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Ch21 (473 487)


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Ch21 (473 487)

  1. 1. C H A P T E R Aerobic Endurance Exercise Training Jeffrey A. Potteiger 2 1
  2. 2. Chapter Outline  Physiological responses to aerobic endurance training  Special issues related to aerobic endurance training  Factors related to aerobic endurance performance  Designing an aerobic endurance program  Types of aerobic endurance training programs  Application of program design to training seasons
  3. 3. Physiological Adaptations to Aerobic Endurance Training: Respiratory  Enhanced oxygen exchange in the lungs  Decreased submaximal pulmonary ventilation  Improved blood flow throughout the lungs  Decreased submaximal respiratory rate
  4. 4. Physiological Adaptations to Aerobic Endurance Training: Cardiovascular  Increased cardiac output  Improved thermoregulation  Increased blood volume, red blood cell number, hemoglobin concentration  Enhanced blood flow to skeletal muscle  Reduced submaximal heart rate
  5. 5. Physiological Adaptations to Aerobic Endurance Training: Musculoskeletal  Increased mitochondrial size and density  Increased arteriovenous oxygen difference  Increased oxidative enzyme concentrations  Increased myoglobin concentration  Increased capillarization in muscle bed
  6. 6. Factors Related to Aerobic Endurance Performance  Maximal aerobic power  Fiber type characteristics  Lactate threshold  Exercise economy  Fuel utilization
  7. 7. Aerobic Endurance Training Program Design Variables  Exercise mode (the specific activity performed by the athlete)  Training intensity (the effort expended during a training session)  Training frequency (the number of training sessions conducted per day or per week)  Exercise duration (the length of time the training session is conducted)
  8. 8. T he regulation of exercise intensity is critical to designing an effective workout. Using heart rate, ratings of perceived exertion, or pacing are common ways to assign and regulate intensity. 
  9. 9. Target Heart Rate Calculations  Karvonen method Age-predicted maximum heart rate (APMHR) = 220 – age Heart rate reserve (HRR) = APMHR – resting heart rate (RHR) Target heart rate (THR) = (HRR  exercise intensity) = RHR  Percentage of maximal heart rate method Age-predicted maximum heart rate (APMHR) = 220 – age Target heart rate (THR) = (APMHR  exercise intensity)
  10. 10. Types of Aerobic Endurance Training  Fartlek: 1 time a week; for approximately 20-60 min; between LSD and pace/tempo training intensities  Pace/tempo: 1-2 times a week; for approximately 20-30 min; lactate threshold (at or slightly above race pace)  Long, slow distance (LSD): 1-2 times a week; for approximately 30 to 120 min or longer; approximately 70% of VO 2 max .  Interval: 1-2 times a week; for 3-5 min (with a work:rest ratio of 1:1); close to VO 2 max .  Repetition: 1 time a week; for 30-90 s (with a work:rest ratio of 1:5); greater than VO 2 max .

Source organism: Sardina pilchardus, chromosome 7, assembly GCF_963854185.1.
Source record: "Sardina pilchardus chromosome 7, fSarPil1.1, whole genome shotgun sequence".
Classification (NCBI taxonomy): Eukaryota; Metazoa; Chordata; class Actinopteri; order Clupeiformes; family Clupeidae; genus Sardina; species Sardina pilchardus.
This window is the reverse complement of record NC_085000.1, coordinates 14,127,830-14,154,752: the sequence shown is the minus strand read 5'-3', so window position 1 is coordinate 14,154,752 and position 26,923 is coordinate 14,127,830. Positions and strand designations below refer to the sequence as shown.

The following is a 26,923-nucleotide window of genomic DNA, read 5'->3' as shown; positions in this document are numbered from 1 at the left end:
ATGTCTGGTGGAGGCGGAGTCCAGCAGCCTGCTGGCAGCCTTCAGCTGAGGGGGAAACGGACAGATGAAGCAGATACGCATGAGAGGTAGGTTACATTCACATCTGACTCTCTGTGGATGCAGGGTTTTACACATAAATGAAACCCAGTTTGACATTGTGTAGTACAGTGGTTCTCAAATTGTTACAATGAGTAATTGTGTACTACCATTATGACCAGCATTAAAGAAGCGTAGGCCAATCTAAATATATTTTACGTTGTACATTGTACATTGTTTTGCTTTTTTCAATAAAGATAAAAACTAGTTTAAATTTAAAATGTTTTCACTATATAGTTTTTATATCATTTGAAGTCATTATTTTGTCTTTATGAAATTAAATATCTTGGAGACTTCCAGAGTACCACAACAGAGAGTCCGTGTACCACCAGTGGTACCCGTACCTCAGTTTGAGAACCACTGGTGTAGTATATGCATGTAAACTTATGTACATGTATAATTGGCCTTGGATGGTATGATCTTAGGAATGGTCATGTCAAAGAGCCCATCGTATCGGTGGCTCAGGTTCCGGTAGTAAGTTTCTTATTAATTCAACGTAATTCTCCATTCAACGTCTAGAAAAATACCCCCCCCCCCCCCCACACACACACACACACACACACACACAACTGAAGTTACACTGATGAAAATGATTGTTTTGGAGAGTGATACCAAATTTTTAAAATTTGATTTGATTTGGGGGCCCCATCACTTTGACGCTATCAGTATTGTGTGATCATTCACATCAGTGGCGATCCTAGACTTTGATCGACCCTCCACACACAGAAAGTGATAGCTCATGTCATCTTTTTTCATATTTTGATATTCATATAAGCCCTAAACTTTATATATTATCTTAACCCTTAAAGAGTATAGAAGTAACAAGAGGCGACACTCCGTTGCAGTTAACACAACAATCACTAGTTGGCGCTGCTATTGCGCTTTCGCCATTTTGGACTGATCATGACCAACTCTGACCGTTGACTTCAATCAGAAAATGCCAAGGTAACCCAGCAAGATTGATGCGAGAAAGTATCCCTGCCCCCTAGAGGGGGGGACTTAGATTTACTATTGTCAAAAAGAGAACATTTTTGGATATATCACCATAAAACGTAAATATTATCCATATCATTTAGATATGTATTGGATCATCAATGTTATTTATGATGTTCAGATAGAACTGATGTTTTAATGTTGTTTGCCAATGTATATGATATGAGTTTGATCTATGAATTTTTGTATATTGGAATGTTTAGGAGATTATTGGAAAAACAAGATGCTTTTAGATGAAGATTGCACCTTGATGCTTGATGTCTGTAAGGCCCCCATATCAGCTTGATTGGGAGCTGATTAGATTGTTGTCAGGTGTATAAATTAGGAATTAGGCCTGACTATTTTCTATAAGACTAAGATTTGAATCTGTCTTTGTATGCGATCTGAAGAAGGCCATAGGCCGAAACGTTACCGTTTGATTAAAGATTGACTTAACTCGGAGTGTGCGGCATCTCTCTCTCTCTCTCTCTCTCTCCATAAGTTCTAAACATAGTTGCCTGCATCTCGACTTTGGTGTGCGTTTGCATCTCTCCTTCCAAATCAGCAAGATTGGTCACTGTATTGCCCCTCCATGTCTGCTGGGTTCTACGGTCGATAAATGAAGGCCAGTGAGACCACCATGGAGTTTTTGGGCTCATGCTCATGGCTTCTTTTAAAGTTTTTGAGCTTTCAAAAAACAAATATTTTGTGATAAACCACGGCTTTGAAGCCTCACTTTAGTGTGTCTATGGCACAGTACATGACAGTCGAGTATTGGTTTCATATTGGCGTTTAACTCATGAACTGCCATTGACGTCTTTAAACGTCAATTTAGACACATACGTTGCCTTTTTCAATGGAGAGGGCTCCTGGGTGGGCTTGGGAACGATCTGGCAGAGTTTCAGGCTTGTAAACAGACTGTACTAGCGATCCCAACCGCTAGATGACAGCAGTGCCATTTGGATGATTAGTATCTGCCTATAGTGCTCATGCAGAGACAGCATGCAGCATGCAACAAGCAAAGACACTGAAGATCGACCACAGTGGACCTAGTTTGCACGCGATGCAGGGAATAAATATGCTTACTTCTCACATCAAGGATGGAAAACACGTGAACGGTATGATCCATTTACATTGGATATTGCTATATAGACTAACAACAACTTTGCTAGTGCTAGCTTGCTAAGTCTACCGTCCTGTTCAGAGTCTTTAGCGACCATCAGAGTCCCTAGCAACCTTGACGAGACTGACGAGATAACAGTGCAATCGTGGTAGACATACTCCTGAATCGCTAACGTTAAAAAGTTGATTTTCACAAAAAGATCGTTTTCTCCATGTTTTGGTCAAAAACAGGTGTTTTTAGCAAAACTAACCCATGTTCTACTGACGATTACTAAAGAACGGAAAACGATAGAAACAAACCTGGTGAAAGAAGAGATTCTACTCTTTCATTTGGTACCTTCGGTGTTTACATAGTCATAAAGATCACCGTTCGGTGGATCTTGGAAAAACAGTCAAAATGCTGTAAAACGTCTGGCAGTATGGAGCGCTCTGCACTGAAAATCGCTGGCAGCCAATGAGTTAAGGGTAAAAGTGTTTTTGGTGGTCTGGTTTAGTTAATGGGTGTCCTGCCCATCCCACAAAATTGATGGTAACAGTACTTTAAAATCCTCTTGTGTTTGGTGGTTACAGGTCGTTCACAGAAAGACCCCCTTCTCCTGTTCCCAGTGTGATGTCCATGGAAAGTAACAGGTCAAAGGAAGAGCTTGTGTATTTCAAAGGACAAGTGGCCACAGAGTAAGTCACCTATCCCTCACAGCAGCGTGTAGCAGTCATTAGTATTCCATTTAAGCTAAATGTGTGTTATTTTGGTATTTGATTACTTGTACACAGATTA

11. 11. E ach type of training induces different physiological responses. A sound training program should incorporate all types of training into the athlete’s weekly, monthly, and yearly training schedule. 
  12. 12. Sport Season Objectives  Off-season (base training): Develop sound conditioning base.  Postseason (active rest): Recover from competitive season.  Preseason: Improve factors important to aerobic endurance performance.  In-season (competition): Maintain factors important to aerobic endurance performance.
  13. 13. A sound year-round aerobic endurance training program should be divided into sport seasons with goals and objectives designed to improve performance gradually and progressively. 
  14. 14. Special Issues Related to Aerobic Endurance Training  Cross training is used to maintain general conditioning during periods of reduced training.  Water run training involves running in water with the aid of a flotation device that keeps the athlete in a prone position with the head above water.  Detraining occurs when the athlete reduces the train-ing duration or intensity or stops training altogether.  Tapering involves the systematic reduction of training duration and intensity combined with an increased emphasis on technique work.  Resistance training gives aerobic endurance athletes faster recovery from injuries, prevention of overuse injuries, and reduction of muscle imbalances.  Gender differences could affect the development of aerobic endurance training programs.
  15. 15. Physiological Differences Between Males and Females  Muscle mass  Force production  Peak power output  Body composition  Heart size  Hemoglobin concentration  Muscle enzyme activity  Relative use of carbohydrate and fat as fuels  Biomechanical differences  Running economy  Oxygen cost of running  Maximum aerobic, anaerobic power